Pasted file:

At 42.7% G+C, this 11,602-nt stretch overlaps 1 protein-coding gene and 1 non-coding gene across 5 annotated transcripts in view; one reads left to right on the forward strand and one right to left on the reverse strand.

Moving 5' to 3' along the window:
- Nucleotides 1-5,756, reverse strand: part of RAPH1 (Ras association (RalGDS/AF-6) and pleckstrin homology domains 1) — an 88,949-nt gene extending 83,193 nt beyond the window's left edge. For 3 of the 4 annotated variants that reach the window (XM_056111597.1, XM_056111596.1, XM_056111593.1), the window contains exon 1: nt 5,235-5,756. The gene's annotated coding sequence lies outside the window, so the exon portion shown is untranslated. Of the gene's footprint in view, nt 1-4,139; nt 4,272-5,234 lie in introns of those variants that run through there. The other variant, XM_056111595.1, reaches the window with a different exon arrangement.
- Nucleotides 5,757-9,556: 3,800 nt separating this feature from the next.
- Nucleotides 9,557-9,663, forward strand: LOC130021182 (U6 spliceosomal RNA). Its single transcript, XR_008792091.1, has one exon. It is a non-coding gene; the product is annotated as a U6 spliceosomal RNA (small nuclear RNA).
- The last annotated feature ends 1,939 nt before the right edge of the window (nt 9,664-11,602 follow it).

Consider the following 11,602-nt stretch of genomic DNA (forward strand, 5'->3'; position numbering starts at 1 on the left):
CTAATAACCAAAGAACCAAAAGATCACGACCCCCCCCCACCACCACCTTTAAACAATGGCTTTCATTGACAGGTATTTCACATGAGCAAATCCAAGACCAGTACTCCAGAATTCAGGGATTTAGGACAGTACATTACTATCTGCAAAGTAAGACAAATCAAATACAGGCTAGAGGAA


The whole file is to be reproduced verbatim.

At 42.7% G+C, this 11,602-nt stretch overlaps 1 protein-coding gene and 1 non-coding gene across 5 annotated transcripts in view; one reads left to right on the forward strand and one right to left on the reverse strand.

Moving 5' to 3' along the window:
- Nucleotides 1-5,756, reverse strand: part of RAPH1 (Ras association (RalGDS/AF-6) and pleckstrin homology domains 1) — an 88,949-nt gene extending 83,193 nt beyond the window's left edge. For 3 of the 4 annotated variants that reach the window (XM_056111597.1, XM_056111596.1, XM_056111593.1), the window contains exon 1: nt 5,235-5,756. The gene's annotated coding sequence lies outside the window, so the exon portion shown is untranslated. Of the gene's footprint in view, nt 1-4,139; nt 4,272-5,234 lie in introns of those variants that run through there. The other variant, XM_056111595.1, reaches the window with a different exon arrangement.
- Nucleotides 5,757-9,556: 3,800 nt separating this feature from the next.
- Nucleotides 9,557-9,663, forward strand: LOC130021182 (U6 spliceosomal RNA). Its single transcript, XR_008792091.1, has one exon. It is a non-coding gene; the product is annotated as a U6 spliceosomal RNA (small nuclear RNA).
- The last annotated feature ends 1,939 nt before the right edge of the window (nt 9,664-11,602 follow it).

Consider the following 11,602-nt stretch of genomic DNA (forward strand, 5'->3'; position numbering starts at 1 on the left):
CTAATAACCAAAGAACCAAAAGATCACGACCCCCCCCCACCACCACCTTTAAACAATGGCTTTCATTGACAGGTATTTCACATGAGCAAATCCAAGACCAGTACTCCAGAATTCAGGGATTTAGGACAGTACATTACTATCTGCAAAGTAAGACAAATCAAATACAGGCTAGAGGAA